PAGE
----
A 28-year-old female presented to our level one trauma center after being ejected 20 yards during an MVC. On arrival she had a Glasgow Coma Score of 14 and was complaining of inability to feel and move her lower extremities, and of back pain worse with movement. She was transported from the trauma bay to the computed tomography (CT) scanner for trauma imaging workup. Her initial CT chest, abdomen, and pelvis with intravenous contrast revealed multiple thoracic injuries including a mediastinal and periaortic hematoma with several areas of contrast blushing, the largest adjacent to the azygos vein suggestive of venous hemorrhage (Fig. 1). Additionally, a sternum fracture, multiple rib fractures, complex T4 and T5 vertebral body fractures with osseous fragment within spinal canal, and concurrent perched facets at this level with multilevel spinous process and transverse process fractures were found. There were trace bilateral hemopneumothoraces and bilateral pulmonary contusions.
Interventional radiology (IR) was then consulted to address the mediastinal hemorrhage concerning for arterial and/or venous injuries. In the interim the patient was transferred to the trauma intensive care unit (TICU) and during this transfer she experienced bradycardia and loss of respirations requiring one round of advanced care life support (ACLS) that resulted in return of spontaneous circulation after intubation. She was also hypotensive to 74/55 mmHg, requiring 5 units of intravenous fluid (IVF) and 3 units of packed red blood cells (pRBC).
Patient arrived in the interventional suite in in class III hypovolemic shock. The right common femoral artery was accessed in standard retrograde fashion. Thoracic aortography was performed in orthogonal left anterior oblique (LAO) and right anterior oblique (RAO) projections. This confirmed normal course and caliber of the thoracic aorta, proximal great vessels, and internal mammary arteries and no extravasation or arterial injury to any of these structures.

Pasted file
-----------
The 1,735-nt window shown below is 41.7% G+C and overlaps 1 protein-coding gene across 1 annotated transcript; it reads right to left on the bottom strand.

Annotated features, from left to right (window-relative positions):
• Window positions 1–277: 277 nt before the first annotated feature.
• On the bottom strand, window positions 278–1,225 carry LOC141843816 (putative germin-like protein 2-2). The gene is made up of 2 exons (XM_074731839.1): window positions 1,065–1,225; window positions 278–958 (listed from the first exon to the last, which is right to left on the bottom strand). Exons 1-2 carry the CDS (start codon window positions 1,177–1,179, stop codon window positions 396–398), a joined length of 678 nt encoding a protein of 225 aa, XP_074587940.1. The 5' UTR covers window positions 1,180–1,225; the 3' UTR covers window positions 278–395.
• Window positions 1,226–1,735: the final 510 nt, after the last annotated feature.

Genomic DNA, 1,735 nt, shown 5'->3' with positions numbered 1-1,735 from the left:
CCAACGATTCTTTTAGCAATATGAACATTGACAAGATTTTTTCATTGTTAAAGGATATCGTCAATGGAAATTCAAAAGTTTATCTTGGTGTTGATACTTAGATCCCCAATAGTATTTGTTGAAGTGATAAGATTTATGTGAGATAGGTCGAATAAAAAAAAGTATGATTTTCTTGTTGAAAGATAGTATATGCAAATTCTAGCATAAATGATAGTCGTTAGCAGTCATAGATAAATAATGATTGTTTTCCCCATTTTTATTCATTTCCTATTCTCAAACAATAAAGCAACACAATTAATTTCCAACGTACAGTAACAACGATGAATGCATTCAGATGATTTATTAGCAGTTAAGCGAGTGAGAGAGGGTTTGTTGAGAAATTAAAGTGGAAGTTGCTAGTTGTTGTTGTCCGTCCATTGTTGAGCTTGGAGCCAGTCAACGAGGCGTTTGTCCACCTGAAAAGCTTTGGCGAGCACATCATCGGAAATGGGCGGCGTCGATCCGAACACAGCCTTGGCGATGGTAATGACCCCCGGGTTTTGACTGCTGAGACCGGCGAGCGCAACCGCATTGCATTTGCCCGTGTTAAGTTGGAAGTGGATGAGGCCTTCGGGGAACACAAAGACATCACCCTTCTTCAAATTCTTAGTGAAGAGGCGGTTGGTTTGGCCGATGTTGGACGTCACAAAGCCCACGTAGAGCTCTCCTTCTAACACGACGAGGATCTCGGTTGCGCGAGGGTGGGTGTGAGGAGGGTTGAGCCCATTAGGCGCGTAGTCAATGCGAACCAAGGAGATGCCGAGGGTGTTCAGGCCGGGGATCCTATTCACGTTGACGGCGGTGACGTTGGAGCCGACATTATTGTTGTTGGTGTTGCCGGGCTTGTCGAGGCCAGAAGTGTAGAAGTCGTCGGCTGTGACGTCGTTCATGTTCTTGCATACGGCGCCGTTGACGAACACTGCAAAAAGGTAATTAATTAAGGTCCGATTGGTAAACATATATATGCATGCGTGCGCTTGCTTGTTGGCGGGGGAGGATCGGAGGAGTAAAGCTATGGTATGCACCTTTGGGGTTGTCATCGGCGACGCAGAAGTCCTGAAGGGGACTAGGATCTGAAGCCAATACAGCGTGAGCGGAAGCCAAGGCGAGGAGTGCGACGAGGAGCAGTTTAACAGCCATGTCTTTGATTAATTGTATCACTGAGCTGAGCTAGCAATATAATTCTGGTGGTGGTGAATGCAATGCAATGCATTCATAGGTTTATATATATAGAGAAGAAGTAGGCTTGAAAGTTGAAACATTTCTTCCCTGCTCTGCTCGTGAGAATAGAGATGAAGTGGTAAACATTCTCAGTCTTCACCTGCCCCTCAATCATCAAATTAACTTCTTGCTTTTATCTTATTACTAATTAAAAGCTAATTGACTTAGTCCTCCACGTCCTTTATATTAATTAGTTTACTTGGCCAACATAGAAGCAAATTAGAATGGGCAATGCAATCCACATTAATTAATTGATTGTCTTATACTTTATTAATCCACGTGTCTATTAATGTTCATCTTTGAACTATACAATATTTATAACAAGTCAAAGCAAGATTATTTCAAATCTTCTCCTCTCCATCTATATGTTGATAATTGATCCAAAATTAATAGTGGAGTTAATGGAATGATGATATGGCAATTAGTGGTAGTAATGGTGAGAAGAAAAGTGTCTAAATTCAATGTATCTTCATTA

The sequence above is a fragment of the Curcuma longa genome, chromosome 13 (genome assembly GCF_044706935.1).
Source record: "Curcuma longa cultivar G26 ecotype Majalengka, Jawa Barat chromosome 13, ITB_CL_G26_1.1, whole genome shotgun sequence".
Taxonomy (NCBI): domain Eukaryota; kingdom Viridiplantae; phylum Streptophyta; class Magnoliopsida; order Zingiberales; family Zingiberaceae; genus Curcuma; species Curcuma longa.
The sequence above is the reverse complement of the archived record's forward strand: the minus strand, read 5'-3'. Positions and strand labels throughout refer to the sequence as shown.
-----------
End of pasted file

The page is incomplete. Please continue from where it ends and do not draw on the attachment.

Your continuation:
After exclusion of a thoracic arterial injury, the right common femoral vein was accessed in standard antegrade fashion. Superior venocavogram was performed in the LAO and RAO orthogonal projections. Due to CT findings suspicious for azygous vein injury, a 5Fr Cobra catheter was introduced over an 035 Glidewire and manipulated across the azygous/superior vena cava (SVC) junction into the distal azygous vein. With an 0.018″ V-18 wire in place, pullback azygous venogram was performed in steep RAO and LAO projections confirming a pseudoaneurysm at the superior aspect of the azygous arch and extravasation from the inferior aspect of the azygous arch (Fig. 2).
Based on these injuries, the decision to place a stent-graft across this azygous arch segment was made. The Cobra catheter was advanced back into the azygous vein and the V18 microwire was removed for an exchange length 0.035″ Rosen wire. The Cobra catheter and 5Fr sheath were then removed and an 8Fr × 45 cm Pinnacle Destination sheath was advanced over the Rosen wire and positioned in the mid superior vena cava. Over the Rosen wire, an 8 mm × 5 cm Viabahn stent-graft was positioned across the azygous arch and deployed. Spot fluorography of the chest was obtained, confirming good stent-graft coverage of the areas of injury. Repeat azygous venography with pullback was performed confirming good coverage of the injury sites, no further extravasation, and good antegrade flow of contrast through the azygous arch into the SVC (Fig. 3). The catheter was then removed. The arterial and venous sheaths were removed, and hemostasis was achieved with manual pressure.